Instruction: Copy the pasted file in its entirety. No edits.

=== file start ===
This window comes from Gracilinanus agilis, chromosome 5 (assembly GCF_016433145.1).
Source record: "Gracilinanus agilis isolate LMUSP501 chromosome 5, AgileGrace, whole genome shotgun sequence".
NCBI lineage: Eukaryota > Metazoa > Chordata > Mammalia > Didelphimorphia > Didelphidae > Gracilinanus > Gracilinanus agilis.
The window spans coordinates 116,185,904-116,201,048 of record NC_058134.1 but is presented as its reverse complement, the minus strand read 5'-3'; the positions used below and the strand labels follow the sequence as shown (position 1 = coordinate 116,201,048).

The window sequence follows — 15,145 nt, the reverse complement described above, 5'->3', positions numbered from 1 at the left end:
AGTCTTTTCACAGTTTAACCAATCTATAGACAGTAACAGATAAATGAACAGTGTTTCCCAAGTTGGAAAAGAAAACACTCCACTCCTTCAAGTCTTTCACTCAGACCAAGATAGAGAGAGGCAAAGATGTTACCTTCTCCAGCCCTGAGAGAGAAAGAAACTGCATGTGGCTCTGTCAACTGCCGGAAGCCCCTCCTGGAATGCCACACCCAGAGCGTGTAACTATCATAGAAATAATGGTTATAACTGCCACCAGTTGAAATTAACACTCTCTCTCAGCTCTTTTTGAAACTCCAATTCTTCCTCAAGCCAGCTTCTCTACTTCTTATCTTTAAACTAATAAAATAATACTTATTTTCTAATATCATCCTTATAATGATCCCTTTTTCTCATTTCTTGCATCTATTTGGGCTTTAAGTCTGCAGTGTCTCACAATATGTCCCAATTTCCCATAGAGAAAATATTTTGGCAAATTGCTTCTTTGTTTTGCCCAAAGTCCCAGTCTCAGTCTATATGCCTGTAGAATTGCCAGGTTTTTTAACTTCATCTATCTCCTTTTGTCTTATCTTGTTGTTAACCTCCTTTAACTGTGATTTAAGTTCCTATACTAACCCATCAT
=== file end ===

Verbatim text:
This window comes from Gracilinanus agilis, chromosome 5 (assembly GCF_016433145.1).
Source record: "Gracilinanus agilis isolate LMUSP501 chromosome 5, AgileGrace, whole genome shotgun sequence".
NCBI lineage: Eukaryota > Metazoa > Chordata > Mammalia > Didelphimorphia > Didelphidae > Gracilinanus > Gracilinanus agilis.
The window spans coordinates 116,185,904-116,201,048 of record NC_058134.1 but is presented as its reverse complement, the minus strand read 5'-3'; the positions used below and the strand labels follow the sequence as shown (position 1 = coordinate 116,201,048).

The window sequence follows — 15,145 nt, the reverse complement described above, 5'->3', positions numbered from 1 at the left end:
AGTCTTTTCACAGTTTAACCAATCTATAGACAGTAACAGATAAATGAACAGTGTTTCCCAAGTTGGAAAAGAAAACACTCCACTCCTTCAAGTCTTTCACTCAGACCAAGATAGAGAGAGGCAAAGATGTTACCTTCTCCAGCCCTGAGAGAGAAAGAAACTGCATGTGGCTCTGTCAACTGCCGGAAGCCCCTCCTGGAATGCCACACCCAGAGCGTGTAACTATCATAGAAATAATGGTTATAACTGCCACCAGTTGAAATTAACACTCTCTCTCAGCTCTTTTTGAAACTCCAATTCTTCCTCAAGCCAGCTTCTCTACTTCTTATCTTTAAACTAATAAAATAATACTTATTTTCTAATATCATCCTTATAATGATCCCTTTTTCTCATTTCTTGCATCTATTTGGGCTTTAAGTCTGCAGTGTCTCACAATATGTCCCAATTTCCCATAGAGAAAATATTTTGGCAAATTGCTTCTTTGTTTTGCCCAAAGTCCCAGTCTCAGTCTATATGCCTGTAGAATTGCCAGGTTTTTTAACTTCATCTATCTCCTTTTGTCTTATCTTGTTGTTAACCTCCTTTAACTGTGATTTAAGTTCCTATACTAACCCATCAT